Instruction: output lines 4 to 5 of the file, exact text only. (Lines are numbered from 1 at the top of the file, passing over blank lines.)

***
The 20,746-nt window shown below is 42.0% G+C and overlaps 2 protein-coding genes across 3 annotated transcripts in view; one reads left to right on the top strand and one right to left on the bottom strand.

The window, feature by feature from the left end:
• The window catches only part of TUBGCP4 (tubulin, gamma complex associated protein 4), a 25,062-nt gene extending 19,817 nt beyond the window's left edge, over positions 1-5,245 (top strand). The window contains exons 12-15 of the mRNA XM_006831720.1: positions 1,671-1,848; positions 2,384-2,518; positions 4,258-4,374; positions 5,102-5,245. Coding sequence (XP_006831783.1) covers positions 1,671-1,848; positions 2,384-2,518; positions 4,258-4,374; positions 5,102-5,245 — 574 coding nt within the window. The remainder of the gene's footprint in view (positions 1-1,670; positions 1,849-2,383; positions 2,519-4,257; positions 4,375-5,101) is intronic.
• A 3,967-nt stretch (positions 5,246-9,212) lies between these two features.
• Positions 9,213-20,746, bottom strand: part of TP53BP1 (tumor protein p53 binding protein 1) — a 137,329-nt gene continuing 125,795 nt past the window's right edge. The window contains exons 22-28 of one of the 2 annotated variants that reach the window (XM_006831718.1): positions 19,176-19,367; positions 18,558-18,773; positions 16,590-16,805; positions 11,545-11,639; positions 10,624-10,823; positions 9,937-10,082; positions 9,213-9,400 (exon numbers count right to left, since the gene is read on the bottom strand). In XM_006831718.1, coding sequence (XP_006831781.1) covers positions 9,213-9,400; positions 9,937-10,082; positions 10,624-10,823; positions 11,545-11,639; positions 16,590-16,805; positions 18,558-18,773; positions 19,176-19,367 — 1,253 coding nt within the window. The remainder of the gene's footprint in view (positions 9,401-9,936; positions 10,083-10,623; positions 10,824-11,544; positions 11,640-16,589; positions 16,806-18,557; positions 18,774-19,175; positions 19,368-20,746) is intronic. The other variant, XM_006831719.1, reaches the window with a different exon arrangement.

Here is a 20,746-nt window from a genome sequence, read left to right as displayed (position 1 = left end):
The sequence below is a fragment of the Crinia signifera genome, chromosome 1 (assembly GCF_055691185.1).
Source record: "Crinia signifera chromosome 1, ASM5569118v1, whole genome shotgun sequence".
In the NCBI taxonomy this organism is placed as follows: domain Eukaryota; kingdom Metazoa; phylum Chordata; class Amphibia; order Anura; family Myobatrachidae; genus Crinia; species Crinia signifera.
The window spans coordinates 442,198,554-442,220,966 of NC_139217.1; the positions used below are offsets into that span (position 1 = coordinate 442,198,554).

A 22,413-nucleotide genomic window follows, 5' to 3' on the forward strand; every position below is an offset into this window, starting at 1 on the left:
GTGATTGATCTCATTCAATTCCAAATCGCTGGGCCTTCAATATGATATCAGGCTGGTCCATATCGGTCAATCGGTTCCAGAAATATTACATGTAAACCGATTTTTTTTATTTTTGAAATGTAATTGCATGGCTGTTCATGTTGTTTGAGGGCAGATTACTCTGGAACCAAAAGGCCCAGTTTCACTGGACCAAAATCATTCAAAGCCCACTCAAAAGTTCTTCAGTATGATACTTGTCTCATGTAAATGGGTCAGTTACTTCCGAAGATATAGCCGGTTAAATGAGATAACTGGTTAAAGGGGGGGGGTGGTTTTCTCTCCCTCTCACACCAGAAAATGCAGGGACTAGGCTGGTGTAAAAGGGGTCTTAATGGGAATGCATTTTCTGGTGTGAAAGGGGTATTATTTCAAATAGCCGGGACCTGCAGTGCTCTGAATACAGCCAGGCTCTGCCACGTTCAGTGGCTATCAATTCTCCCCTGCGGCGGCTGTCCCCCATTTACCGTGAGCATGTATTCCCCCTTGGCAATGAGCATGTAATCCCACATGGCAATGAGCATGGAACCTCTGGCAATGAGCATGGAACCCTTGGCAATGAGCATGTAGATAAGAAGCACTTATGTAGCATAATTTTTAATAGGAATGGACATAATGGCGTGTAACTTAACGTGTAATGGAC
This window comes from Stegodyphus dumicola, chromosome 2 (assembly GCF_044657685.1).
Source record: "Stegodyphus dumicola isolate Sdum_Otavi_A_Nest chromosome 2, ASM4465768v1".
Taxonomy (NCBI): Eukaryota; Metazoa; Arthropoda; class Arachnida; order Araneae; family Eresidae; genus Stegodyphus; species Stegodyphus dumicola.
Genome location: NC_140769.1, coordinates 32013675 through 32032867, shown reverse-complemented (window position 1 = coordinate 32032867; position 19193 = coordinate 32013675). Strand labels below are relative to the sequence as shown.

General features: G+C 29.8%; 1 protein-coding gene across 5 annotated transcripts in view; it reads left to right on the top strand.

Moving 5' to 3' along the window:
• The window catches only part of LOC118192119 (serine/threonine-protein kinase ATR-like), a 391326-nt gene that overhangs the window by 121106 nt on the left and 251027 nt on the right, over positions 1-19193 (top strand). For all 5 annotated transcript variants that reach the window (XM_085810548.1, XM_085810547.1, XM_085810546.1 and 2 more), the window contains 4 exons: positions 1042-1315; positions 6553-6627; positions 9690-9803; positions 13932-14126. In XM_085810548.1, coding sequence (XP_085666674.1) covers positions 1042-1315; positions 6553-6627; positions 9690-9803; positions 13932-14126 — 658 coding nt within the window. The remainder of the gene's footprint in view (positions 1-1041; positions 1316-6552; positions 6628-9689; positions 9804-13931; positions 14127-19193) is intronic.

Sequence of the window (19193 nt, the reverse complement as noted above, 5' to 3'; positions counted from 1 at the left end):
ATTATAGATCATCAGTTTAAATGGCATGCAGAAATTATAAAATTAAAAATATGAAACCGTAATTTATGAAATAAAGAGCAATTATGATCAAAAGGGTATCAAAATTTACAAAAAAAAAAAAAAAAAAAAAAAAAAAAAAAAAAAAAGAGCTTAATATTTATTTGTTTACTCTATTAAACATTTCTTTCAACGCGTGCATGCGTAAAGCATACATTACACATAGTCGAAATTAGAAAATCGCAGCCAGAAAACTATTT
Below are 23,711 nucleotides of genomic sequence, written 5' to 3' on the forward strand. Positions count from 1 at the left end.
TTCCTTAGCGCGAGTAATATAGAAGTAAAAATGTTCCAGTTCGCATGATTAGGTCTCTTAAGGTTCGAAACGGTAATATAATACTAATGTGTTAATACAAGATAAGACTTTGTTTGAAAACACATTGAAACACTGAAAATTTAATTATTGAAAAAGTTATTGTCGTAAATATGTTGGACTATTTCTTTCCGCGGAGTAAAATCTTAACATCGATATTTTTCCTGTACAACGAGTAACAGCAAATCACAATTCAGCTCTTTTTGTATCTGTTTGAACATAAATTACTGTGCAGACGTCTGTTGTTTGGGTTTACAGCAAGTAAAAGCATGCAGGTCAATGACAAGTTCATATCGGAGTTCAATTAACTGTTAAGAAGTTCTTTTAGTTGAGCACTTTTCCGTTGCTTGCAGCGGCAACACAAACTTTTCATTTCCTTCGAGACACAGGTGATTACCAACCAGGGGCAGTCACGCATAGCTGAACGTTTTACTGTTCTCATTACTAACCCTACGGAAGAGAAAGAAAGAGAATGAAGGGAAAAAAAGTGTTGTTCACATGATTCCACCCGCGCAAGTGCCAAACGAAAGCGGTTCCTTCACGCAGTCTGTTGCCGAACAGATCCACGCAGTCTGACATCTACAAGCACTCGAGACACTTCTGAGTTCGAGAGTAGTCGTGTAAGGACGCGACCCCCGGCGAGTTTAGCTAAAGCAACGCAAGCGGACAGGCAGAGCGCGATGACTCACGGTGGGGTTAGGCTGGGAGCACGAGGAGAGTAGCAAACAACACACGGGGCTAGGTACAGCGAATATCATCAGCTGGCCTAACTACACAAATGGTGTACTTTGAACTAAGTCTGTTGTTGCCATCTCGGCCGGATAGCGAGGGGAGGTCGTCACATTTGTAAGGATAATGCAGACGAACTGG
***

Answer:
• A 3,967-nt stretch (positions 5,246-9,212) lies between these two features.
• Positions 9,213-20,746, bottom strand: part of TP53BP1 (tumor protein p53 binding protein 1) — a 137,329-nt gene continuing 125,795 nt past the window's right edge. The window contains exons 22-28 of one of the 2 annotated variants that reach the window (XM_006831718.1): positions 19,176-19,367; positions 18,558-18,773; positions 16,590-16,805; positions 11,545-11,639; positions 10,624-10,823; positions 9,937-10,082; positions 9,213-9,400 (exon numbers count right to left, since the gene is read on the bottom strand). In XM_006831718.1, coding sequence (XP_006831781.1) covers positions 9,213-9,400; positions 9,937-10,082; positions 10,624-10,823; positions 11,545-11,639; positions 16,590-16,805; positions 18,558-18,773; positions 19,176-19,367 — 1,253 coding nt within the window. The remainder of the gene's footprint in view (positions 9,401-9,936; positions 10,083-10,623; positions 10,824-11,544; positions 11,640-16,589; positions 16,806-18,557; positions 18,774-19,175; positions 19,368-20,746) is intronic. The other variant, XM_006831719.1, reaches the window with a different exon arrangement.